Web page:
The Gartner methodology focuses on maintaining a constant state of adapting to your surrounding environment. Instead of building the webs of a framework or developing a single process, the Gartner methodology relies on constant recorrection, thereby allowing the three core entities (business owners, technology implementors, and information specialists) to address any challenge.

Other EA Frameworks

While the previously mentioned frameworks are some of the most popular, there are many more frameworks to choose from. You can even put together a hybrid framework using components from different frameworks to create a more customized enterprise architecture. Some of the other enterprise architecture framework options that you can use include:


There are many frameworks built specifically by IT organizations for their clients (the Gartner framework is a proprietary framework, for example). However, you will have to pay for it. Proprietary frameworks available for purchase include:

  • ASSIMPLER – The ASSIMPLER (Availability, Scalability, Security, Interoperability, Maintainability, Performance, Low cost of ownership, Extendability, Reliability) framework derived from the work done by Mandar Vanarse.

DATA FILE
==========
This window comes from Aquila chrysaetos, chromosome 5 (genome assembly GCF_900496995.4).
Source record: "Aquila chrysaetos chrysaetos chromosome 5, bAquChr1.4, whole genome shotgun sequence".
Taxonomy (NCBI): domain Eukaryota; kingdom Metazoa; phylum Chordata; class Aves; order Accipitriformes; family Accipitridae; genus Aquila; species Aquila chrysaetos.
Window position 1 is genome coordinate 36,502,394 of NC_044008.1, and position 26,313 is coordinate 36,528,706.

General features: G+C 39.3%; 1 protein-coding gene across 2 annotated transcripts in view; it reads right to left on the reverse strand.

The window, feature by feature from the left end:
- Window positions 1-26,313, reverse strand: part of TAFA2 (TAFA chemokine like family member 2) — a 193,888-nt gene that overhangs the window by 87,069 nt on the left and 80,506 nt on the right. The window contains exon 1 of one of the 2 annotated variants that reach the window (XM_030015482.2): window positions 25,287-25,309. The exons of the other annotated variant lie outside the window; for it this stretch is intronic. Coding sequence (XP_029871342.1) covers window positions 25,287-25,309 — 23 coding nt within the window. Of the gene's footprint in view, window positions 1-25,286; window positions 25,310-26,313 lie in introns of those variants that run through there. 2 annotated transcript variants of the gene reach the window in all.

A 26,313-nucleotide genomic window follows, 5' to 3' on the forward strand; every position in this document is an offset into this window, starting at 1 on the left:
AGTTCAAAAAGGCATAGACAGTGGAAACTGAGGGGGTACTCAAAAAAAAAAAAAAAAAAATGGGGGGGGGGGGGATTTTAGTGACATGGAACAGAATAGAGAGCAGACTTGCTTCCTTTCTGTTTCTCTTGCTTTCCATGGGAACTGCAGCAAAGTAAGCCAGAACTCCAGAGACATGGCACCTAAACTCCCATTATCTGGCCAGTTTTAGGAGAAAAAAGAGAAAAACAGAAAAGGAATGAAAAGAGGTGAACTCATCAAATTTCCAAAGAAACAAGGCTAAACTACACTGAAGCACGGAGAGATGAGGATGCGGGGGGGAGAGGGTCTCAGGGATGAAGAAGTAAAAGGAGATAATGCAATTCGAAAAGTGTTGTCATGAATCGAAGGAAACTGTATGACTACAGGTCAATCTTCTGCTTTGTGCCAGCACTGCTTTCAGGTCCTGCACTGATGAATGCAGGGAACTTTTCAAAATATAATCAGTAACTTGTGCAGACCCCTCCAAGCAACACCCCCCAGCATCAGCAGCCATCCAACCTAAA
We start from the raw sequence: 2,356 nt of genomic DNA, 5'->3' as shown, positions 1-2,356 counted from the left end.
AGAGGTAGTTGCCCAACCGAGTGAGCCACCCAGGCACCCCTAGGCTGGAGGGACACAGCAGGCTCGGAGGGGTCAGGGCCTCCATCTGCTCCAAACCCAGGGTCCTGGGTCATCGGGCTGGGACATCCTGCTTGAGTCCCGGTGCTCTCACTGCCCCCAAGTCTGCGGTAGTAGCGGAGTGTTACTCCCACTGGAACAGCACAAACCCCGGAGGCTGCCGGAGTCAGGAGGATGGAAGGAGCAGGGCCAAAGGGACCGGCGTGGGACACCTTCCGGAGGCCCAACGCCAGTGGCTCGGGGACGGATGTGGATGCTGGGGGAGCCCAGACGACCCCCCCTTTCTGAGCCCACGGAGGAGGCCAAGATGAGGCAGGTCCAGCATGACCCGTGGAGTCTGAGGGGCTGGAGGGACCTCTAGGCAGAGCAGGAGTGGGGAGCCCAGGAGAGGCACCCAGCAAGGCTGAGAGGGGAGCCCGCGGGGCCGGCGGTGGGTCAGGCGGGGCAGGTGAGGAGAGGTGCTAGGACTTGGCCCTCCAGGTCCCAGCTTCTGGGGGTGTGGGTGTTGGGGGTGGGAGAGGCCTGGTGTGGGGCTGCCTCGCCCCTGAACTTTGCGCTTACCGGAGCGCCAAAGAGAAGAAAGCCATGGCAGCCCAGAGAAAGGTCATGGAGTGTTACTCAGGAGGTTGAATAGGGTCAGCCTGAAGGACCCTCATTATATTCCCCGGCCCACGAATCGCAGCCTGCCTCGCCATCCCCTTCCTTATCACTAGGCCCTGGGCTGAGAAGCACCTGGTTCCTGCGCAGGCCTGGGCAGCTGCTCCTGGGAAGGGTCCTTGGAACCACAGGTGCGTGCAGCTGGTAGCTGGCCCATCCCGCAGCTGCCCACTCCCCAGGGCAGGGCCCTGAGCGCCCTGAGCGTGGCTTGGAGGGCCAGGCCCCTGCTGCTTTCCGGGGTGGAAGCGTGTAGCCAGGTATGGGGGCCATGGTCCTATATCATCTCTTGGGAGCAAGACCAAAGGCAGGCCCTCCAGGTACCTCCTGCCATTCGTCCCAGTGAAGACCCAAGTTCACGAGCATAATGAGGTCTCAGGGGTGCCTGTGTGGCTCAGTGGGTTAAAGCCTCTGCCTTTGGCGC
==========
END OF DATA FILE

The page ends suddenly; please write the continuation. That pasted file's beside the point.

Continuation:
• CLEAR – The CLEAR (Clarifying Learning Expectations and Results) framework was built for small and medium-sized organizations by Atos Origin.
  • IFW – The IFW (Information FrameWork) was built in 1996 by Roger Evernden as an alternative to the Zachman framework.
  • IAF – The IAF (Integrated Architecture Framework) was built in 1993 by Capgemini in France.
  • OBASHI – The OBASHI (Ownership, Business, Processes, Applications, Systems, Hardware, Infrastructure)  framework was built by APMG in England.
  • SAP’s – The SAP (Systems, Applications, Products) framework is based on the TOGAF model and was built primarily to support the adoption of SOA (Service Oriented Architecture).
  • SAM – The SAM (Solution Architecting Mechanism) framework is a service-oriented framework built for eServices and that is composed of three core pillars, including design methods, systematic process, and solution patterns.


  • LEAD – LEAD (Layered Enterprise Architecture Development) is the only framework available that’s both open source and community-based whose foundation is the international standards that are still being used today.
  • MEGAF – MEGAF is an infrastructure that allows you to realize architecture frameworks that focus on reusing pre-defined viewpoints and languages, and that complies with the definition of architecture framework established in ISO/IEC/IEEE 42010 (the international standard for architecture descriptions of systems and software). 
  • Praxeme – Praxeme is an open enterprise methodology that focuses on all aspects of an enterprise, from strategy to deployment, using various modeling approaches.